Sadly Museum must close

Despite All Efforts, Wincanton Museum Has to Close in September
Wednesday 30 June 2010
by Jeff Kingaby

Jeff Kingaby

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Posted in: Museum

Jeff Kingaby, Museum and History Society Secretary

There has been much previous press coverage concerning the future of Wincanton Museum.

The Quakers are the museum’s landlords and unfortunately they have come to the conclusion that the charitable aims of the Religious Society of Friends (Quakers) do not cover subsidizing a museum, however worthy the cause. This means that, while not wishing to make a profit from Wincanton Museum, the Society does need to be sure they are not leasing the premises at a loss – as has been the case for as long as the museum has been open. This decision has come at a time when there is to be much competition and pressure on public funds in the form of available operational grants for community-based projects. This means the museum has little chance of being able to raise the capital needed to cover the refurbishment needed. What is more, the number of visitors to the Museum has dwindled quite considerably over recent months.

All this has led the Committee to review the future financial prospects for the museum. Using conservative assumptions the museum is likely to face costs of £4,000 for 2011. Income expectations (even assuming the current grant level from the Authorities will continue) amount to £2,400. This creates a potential operating deficit of £1,600 for the year. Whilst this could be covered from current capital, it has been decided that this is not a commercial and sustainable decision to make.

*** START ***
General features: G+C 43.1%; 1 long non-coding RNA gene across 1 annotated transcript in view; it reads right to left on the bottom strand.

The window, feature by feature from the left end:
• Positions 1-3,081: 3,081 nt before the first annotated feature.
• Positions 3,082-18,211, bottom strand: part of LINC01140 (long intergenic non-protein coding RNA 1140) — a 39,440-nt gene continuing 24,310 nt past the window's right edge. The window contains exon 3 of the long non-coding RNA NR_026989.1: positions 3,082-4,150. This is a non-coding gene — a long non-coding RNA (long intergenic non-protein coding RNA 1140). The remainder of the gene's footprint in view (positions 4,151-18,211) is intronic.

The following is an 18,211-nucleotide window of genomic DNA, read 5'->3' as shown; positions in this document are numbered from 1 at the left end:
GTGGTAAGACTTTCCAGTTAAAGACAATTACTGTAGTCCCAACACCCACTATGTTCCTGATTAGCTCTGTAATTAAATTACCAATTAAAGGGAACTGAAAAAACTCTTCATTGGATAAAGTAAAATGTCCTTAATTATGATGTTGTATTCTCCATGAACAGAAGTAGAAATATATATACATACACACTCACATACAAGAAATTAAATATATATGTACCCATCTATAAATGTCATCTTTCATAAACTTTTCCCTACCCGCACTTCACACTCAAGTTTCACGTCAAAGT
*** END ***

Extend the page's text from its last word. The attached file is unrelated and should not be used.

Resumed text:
Accordingly it has been decided to close the museum when the current season finishes in September 2010.

On positive notes the History Division of the Society will continue. There will be another series of well publicised and interesting talks starting in September 2010. The museum also plans to approach local public enterprises with a view to placing some of the more important artefacts into cabinets within their premises, thus continuing to make interesting historic presentations visible.

Furthermore the Committee plans to reorganise its energy and attentions to improving the web site – – and perhaps additionally creating a “virtual museum” by photographing and documenting the majority of the items currently on display or in nearby storage.

In the meantime the museum is to remain open on Wednesday, Friday and Saturday mornings from 10.00 a.m. to 12.30 p.m. until the 25th September 2010, and access is available to all at no cost.

The trustees of the society are keen to thank all of the members, the stewards, and the committee for their help and support over the last two decades, and the Quakers for their generosity in having supported the museum for so long